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Samsung SDI to buy cell material biz from affiliate

Samsung SDI Co., the battery-making arm of South Korea's top conglomerate, Samsung Group, said Friday it will buy the cell material division of its chemical affiliate, in a move to bolster competitiveness in the sector.

Samsung SDI will take over the cell material unit of Samsung Fine Chemicals Co. for 18.7 billion won ($15.9 million) on Sept. 16, the company said in a regulatory filing.

Samsung SDI will acquire the research and development facility, patent rights, staffs and the 58 percent stake of STM, a cell manufacturer jointly set up by Samsung Fine Chemicals and Japan's Toda Kogyo Corp. in 2011.

The takeover will help reinforce its global competitiveness in the cell material business amid a fast-growing market for electric vehicles, Samsung SDI said.

STM mainly produces materials for secondary cells, or rechargeable batteries, on which Samsung SDI has been focusing as a fresh growth driver on increasing demand for smart devices.

Samsung SDI supplies the bulk of its battery products to Samsung Electronics Co., for its smartphones and wearable devices.

The deal between the two Samsung units also includes selling Samsung SDI's 29.2 percent stake in unlisted Samsung BP Chemicals Co. for 81.9 billion won to the fine chemical unit, it added.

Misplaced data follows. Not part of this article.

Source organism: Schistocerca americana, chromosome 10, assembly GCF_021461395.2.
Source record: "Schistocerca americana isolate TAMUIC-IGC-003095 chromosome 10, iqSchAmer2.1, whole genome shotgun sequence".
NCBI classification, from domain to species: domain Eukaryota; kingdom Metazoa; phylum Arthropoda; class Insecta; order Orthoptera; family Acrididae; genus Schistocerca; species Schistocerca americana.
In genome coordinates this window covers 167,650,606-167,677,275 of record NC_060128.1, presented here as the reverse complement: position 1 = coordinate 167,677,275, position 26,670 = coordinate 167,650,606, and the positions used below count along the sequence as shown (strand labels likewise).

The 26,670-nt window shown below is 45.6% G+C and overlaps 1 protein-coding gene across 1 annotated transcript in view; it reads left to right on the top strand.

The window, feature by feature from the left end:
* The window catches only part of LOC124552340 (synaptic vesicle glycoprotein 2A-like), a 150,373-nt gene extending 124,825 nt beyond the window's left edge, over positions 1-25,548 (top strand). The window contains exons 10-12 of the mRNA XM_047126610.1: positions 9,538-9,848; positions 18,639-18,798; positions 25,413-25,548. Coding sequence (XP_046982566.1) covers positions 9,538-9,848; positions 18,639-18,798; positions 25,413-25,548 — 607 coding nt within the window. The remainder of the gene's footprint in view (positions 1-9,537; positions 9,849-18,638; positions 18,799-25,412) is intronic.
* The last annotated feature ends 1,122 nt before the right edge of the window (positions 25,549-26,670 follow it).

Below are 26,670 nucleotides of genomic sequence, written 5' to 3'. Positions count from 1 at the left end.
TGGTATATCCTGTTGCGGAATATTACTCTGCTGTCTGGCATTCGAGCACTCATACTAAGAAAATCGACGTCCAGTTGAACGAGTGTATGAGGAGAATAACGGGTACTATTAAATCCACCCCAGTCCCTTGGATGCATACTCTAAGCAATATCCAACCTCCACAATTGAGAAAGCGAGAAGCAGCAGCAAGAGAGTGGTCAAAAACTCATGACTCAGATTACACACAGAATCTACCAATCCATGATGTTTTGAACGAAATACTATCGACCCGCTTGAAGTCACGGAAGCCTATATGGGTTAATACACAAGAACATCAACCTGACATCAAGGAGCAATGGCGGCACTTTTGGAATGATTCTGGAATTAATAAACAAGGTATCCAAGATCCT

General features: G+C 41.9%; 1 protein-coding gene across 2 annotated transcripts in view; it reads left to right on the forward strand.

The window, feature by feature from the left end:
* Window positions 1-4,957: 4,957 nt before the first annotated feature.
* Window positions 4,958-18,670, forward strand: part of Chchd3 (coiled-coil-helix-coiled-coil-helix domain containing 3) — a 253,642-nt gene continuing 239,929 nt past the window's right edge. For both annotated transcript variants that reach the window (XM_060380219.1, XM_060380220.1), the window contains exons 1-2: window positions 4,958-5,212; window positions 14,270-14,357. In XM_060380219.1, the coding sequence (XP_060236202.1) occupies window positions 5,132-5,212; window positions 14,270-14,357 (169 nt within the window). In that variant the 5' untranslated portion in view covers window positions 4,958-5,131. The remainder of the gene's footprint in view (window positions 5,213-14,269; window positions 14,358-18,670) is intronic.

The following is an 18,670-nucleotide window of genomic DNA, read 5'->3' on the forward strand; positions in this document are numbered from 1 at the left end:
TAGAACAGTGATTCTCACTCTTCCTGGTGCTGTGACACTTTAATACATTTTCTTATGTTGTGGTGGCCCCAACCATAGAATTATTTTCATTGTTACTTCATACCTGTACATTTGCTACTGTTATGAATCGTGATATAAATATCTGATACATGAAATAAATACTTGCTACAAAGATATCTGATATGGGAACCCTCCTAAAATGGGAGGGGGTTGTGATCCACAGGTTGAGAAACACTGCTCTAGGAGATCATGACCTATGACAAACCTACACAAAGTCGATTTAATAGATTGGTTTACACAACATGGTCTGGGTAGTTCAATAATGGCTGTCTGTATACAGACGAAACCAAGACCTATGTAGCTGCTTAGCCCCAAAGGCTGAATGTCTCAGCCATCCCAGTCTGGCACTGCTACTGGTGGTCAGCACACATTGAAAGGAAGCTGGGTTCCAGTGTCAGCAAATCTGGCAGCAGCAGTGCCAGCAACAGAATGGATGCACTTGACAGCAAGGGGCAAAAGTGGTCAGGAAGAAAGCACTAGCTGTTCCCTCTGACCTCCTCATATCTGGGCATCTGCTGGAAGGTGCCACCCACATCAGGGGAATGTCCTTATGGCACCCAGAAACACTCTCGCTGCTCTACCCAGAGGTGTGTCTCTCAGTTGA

The takeover is the latest in the series of asset shake-ups by Samsung Group that has been undergoing a leadership change to Lee Jae-yong, the only son of the group's patriarch Lee Kun-hee. The senior Lee has been bedridden following a heart attack last year.

The sale of the cell material unit to Samsung SDI is seen as part of the process to streamline the sprawling conglomerate that has nearly 70 affiliates.

Samsung sold its key chemical and defense units in November to Hanwha Group, the 10th-largest conglomerate in the country. Three months prior to that, Samsung SDI acquired the chemical material division of Cheil Industries Inc., the group's de facto holding firm.

Samsung SDI is one of the world's leading battery makers for hybrid cars, vying with its home rival, LG Chem, which also holds a significant global share in the electric car battery business.

The battery-making unit of Samsung Group counts BMW AG, Delphi Automotive Plc., Chrysler and Ford Motor Co. as its major clients. (Yonhap)

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